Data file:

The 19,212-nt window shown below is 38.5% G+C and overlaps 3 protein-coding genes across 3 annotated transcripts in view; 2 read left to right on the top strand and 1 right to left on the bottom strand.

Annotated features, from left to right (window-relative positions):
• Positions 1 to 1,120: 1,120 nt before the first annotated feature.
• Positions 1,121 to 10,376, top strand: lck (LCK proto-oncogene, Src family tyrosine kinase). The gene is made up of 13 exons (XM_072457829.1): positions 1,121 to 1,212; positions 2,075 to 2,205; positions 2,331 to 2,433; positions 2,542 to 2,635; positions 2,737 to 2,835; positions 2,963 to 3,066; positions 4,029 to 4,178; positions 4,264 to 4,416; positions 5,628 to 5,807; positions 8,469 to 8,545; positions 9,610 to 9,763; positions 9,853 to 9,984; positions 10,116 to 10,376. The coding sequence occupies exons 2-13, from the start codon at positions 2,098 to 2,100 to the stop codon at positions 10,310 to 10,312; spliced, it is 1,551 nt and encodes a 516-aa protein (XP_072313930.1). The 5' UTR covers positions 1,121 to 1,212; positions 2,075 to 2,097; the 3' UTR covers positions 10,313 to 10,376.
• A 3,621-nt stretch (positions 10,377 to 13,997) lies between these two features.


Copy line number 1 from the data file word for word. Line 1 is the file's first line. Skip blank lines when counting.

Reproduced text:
The 19,212-nt window shown below is 38.5% G+C and overlaps 3 protein-coding genes across 3 annotated transcripts in view; 2 read left to right on the top strand and 1 right to left on the bottom strand.